FEMINIST THERAPY: WHAT'S IT ALL ABOUT?
by Mary H. Guindon, Ph.D.
We've seen big changes in the ways we women experience our worlds over the last two decades. Changes in our home and family structures as well as greater career opportunities mean we often face too much work and too few resources. We can find ourselves overwhelmed by our many responsibilities. Our jobs, children, husbands, parents, plus housework, all make demands on our limited time and energy.
Some of us feel in conflict and fearful over the choices we must make. Some of us feel life gives us no choices at all. Others of us feel opportunities passed us by when we followed the traditional path of staying home to meet our family's needs. Most of us feel overstressed and overworked. Many of us feel isolated, anxious, even depressed and resentful. If you can relate to any of this, you might be interested in learning more about feminist therapy.
Why Feminist Therapy Is Needed
Is it any surprise women turn to counseling for help in dealing with the many issues overwhelming them? While traditional therapeutic approaches can and are helpful, feminist therapy is distinct in its addressing the role of gender in psychological distress. Gender is a reality that shapes our behavior. Our world is organized through its influence. Feminist therapy recognizes that environmental pressures affect a woman's identity. Women live in a world dominated by males and masculine patterns of thought and behavior, or the patriarchy.
Until recently, studies of human behavior were almost always conducted by and on men. So men's ways of being often were -- and are -- used to describe women as well as men and therapy techniques useful for men are applied to women equally. Feminists argue that men and women are not the same and, indeed, have developed from early childhood in different ways. Men tend to view the world in terms of power and competition, or in a hierarchy. Women, on the other hand, view the world through relationship and connection to others. So most psychological theories and the therapy techniques derived from them may not fit women very well.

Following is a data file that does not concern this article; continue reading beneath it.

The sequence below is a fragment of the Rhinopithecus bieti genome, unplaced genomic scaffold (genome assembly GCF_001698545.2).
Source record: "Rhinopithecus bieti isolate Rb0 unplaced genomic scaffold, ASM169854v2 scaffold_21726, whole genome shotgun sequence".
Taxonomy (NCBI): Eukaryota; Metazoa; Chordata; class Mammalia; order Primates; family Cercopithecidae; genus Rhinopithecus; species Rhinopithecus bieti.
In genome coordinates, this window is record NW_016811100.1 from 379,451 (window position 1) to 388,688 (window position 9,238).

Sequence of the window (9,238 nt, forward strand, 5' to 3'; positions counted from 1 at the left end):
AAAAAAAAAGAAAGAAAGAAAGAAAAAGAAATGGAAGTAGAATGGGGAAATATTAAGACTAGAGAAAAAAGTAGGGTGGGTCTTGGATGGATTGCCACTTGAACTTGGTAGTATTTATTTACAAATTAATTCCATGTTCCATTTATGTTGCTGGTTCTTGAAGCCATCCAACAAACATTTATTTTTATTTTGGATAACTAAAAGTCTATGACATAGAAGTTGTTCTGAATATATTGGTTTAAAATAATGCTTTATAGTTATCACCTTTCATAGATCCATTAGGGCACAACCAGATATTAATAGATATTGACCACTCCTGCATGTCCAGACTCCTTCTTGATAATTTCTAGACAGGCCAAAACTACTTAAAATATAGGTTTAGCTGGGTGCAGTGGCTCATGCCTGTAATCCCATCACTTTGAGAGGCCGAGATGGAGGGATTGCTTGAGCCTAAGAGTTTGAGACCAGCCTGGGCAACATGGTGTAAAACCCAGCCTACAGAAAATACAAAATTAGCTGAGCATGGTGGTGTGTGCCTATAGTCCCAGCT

How Women Don't Fit
Whether through our biological makeup or through our socialization, or both, we all grow up knowing exactly what is expected of us. We are routinely bombarded with gender-role messages from our culture and our society and from our families. The media gives young children strong gender-biased messages. Boys are independent, self-sufficient, aggressive, dominant, ambitious, stoic, and above all, successful. Girls are sweet, well-behaved, self-sacrificing, passive, submissive, overemotional, and, above all, attractive.
The problem is these same traits in a "good" woman are considered inappropriate in a healthy, mature adult. All adults get the message they "should" have traits typical of male behavior. Women's natural gifts of nurturing and caring for others don't have much value in the "real" world. In this world, men still hold the power, politically, economically, and physically. Too many women feel they have no real control over their lives or destinies. They believe what they do has no worth and that they, themselves, therefore, are worthless.
Obstacles -- within themselves and in the outer world -- prevent women from achieving a sense of their own strength and power. Theorists like Jean Baker Miller (http://www.wellesley.edu/WCW/scsub.html) and Carol Gilligan make the point that, women's characteristics of cooperation, connection and nurturance are creative, problem-solving strengths. Yet society as a whole sees these as weaknesses, or at the very least, unimportant. Women tend to feel a certain "wrongness" about themselves because they don't fit the male idea of strength and maturity. They may discount and "swallow" their own identities, hiding or even losing, a sense of who they are in service to others in their lives. They end up acting out of a belief of who and what they "should" be and may not trust their own experiences and instincts.
Why We Need Feminist Therapies
Women, come into counseling with a sense of powerlessness, a lack of identity, and a fear of trust in themselves. Traditional therapies encourage women to be independent and self-sufficient. Women's very natural desire to care for and nurture others can be overlooked or even seen as pathological.
Feminist therapy, on the other hand, recognizes the central place relationship and connections hold in women's lives. It considers the nature of sex-bias in a male-dominated culture. It honors women's experiences as valid and unique. Focusing on the damaging effects of gender-role socialization, it seeks to address the inequalities in educational and career opportunities. Feminist therapy also helps women overcome barriers they experience in achieving their personal goals and assists them in recognizing and reaching their full potential. It specifically addresses such questions as family and marriage relationships, reproductive concerns, career issues, the role of violence and fear in their lives, physical and sexual abuse, body image and eating disorders, and self-esteem. Most of all, feminist therapy seeks to empower women in today's world.
Mary Guindon, PhD, is the Chair of the Department of Counseling and Human Services at Johns Hopkins University. She holds a Ph.D. from the University of Virginia and has more than twenty years private practice and consultation experience.
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